S-Space Kyujanggak Institute for Korean Studies (규장각한국학연구원) Korean Culture (한국문화) Korean Culture (한국문화) vol.81-84(2018)
문화 권력 경쟁: 玉壺亭과 石坡亭의 경영과 별서도의 후원 : Rivalry for Cultural Supremacy: Construction of Architectural Space and Its Representation in 19th century Joseon Society
- Issue Date
- 서울대학교 규장각한국학연구원
- 한국문화, Vol.81, pp. 423-452
- 옥호정 ; 옥호정도 ; 석파정 ; 삼계정 ; 석파정도 ; 이하응 ; 김조순 ; 별서도 ; 별서 ; Kim Josoon ; Regent Heungsun ; Okho Villa ; Seokpa Villa ; Estate Paintings ; Joseon Society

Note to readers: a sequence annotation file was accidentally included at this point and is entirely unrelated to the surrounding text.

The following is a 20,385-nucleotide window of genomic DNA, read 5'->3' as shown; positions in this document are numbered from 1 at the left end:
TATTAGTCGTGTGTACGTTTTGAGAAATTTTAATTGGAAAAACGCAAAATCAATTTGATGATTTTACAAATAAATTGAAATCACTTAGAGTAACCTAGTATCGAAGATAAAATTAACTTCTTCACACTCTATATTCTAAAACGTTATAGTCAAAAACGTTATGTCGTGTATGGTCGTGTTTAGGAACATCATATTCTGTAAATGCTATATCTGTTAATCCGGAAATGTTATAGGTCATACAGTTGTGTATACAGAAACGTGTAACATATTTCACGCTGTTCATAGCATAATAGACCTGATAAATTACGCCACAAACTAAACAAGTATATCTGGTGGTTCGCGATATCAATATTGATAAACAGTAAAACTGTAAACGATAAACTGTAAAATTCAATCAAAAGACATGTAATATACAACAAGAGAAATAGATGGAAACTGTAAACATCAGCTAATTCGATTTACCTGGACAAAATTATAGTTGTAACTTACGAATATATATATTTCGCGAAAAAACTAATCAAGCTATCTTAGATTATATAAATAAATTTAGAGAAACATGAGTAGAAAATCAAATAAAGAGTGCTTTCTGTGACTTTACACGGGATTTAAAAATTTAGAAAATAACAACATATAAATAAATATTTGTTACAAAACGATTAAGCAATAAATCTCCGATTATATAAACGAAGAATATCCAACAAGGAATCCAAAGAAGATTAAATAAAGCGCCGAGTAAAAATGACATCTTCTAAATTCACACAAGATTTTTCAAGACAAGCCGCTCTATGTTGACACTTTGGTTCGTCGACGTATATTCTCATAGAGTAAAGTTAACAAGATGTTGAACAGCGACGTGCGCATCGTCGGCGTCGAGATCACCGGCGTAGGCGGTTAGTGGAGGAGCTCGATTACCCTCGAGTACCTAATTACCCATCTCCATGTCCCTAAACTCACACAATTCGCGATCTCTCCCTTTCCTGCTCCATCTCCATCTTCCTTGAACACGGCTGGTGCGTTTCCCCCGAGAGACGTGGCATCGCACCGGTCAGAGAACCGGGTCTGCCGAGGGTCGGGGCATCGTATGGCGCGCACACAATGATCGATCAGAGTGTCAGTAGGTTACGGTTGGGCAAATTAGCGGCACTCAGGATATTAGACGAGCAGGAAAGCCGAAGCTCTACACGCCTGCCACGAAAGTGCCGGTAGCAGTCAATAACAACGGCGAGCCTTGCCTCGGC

- In pre-modern Korea, the ownership of villas and the patronage for paintings of those villas were exclusive activities only for the privileged circles. Those estate paintings were not only ostentatious instruments but also strategical media to embody political messages and cultural supremacy. This paper examines such patronage activities in the Joseon society, which involved two powerful families: Andong Kim clan, one of the most influential courtier families; Jeonju Lee clan, the Royal Family of the Joseon Dynasty. Since the seventeenth century, Andong Kim family had continued their constructions of villas within and without the capital city and maintained their patronage for paintings of those villas, depending on familys political vicissitudes. By depicting the patron as a recluse, a guardian of the cultural heritage, or a power-holder, the family actively employed the function of paintings, which created political, social and cultural messages in the most elegant ways. From the mid-nineteenth century, however, not only Andong Kims ownership of villas but also their tradition of visual representations were taken over by the Royal Family, as Regent Heungsun began to take the measure to keep a tight rein on Andong Kims monopolization of political power. Ironically, the Royal Family had continued their confiscation activities of such cultural supremacy even though the Dynasty itself stepped into the downfall in the twentieth century. Given this story, the paper elucidates the socio-cultural meaning of the rivalry in art patronage by focusing on the history of two families. In so doing, I hope this paper could contribute to a more nuanced understanding of the nineteenth-century Joseon society that has been limited by an unbalanced focus on political history.